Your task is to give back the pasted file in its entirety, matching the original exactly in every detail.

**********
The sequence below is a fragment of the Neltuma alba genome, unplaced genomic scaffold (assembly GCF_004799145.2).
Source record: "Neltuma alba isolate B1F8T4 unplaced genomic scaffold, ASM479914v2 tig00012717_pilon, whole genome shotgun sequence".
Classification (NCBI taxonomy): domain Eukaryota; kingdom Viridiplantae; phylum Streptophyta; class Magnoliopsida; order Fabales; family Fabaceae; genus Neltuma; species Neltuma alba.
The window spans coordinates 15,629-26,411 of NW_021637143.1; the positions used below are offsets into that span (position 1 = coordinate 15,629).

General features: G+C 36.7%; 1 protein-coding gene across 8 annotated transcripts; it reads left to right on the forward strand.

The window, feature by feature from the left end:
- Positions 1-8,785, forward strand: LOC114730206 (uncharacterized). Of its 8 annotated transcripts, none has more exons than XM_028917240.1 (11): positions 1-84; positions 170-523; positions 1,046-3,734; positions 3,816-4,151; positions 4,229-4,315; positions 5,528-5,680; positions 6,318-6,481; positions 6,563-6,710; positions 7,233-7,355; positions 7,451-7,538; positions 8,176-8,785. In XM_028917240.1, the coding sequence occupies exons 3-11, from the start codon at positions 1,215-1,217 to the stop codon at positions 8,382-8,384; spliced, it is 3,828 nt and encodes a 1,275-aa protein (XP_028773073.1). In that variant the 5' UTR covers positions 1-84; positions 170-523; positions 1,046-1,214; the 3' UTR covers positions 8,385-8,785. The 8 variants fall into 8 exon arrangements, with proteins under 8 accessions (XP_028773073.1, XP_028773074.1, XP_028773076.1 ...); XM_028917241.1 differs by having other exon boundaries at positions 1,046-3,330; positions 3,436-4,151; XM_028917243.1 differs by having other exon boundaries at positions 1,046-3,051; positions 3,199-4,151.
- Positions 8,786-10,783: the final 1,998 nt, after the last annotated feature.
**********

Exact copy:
The sequence below is a fragment of the Neltuma alba genome, unplaced genomic scaffold (assembly GCF_004799145.2).
Source record: "Neltuma alba isolate B1F8T4 unplaced genomic scaffold, ASM479914v2 tig00012717_pilon, whole genome shotgun sequence".
Classification (NCBI taxonomy): domain Eukaryota; kingdom Viridiplantae; phylum Streptophyta; class Magnoliopsida; order Fabales; family Fabaceae; genus Neltuma; species Neltuma alba.
The window spans coordinates 15,629-26,411 of NW_021637143.1; the positions used below are offsets into that span (position 1 = coordinate 15,629).

General features: G+C 36.7%; 1 protein-coding gene across 8 annotated transcripts; it reads left to right on the forward strand.

The window, feature by feature from the left end:
- Positions 1-8,785, forward strand: LOC114730206 (uncharacterized). Of its 8 annotated transcripts, none has more exons than XM_028917240.1 (11): positions 1-84; positions 170-523; positions 1,046-3,734; positions 3,816-4,151; positions 4,229-4,315; positions 5,528-5,680; positions 6,318-6,481; positions 6,563-6,710; positions 7,233-7,355; positions 7,451-7,538; positions 8,176-8,785. In XM_028917240.1, the coding sequence occupies exons 3-11, from the start codon at positions 1,215-1,217 to the stop codon at positions 8,382-8,384; spliced, it is 3,828 nt and encodes a 1,275-aa protein (XP_028773073.1). In that variant the 5' UTR covers positions 1-84; positions 170-523; positions 1,046-1,214; the 3' UTR covers positions 8,385-8,785. The 8 variants fall into 8 exon arrangements, with proteins under 8 accessions (XP_028773073.1, XP_028773074.1, XP_028773076.1 ...); XM_028917241.1 differs by having other exon boundaries at positions 1,046-3,330; positions 3,436-4,151; XM_028917243.1 differs by having other exon boundaries at positions 1,046-3,051; positions 3,199-4,151.
- Positions 8,786-10,783: the final 1,998 nt, after the last annotated feature.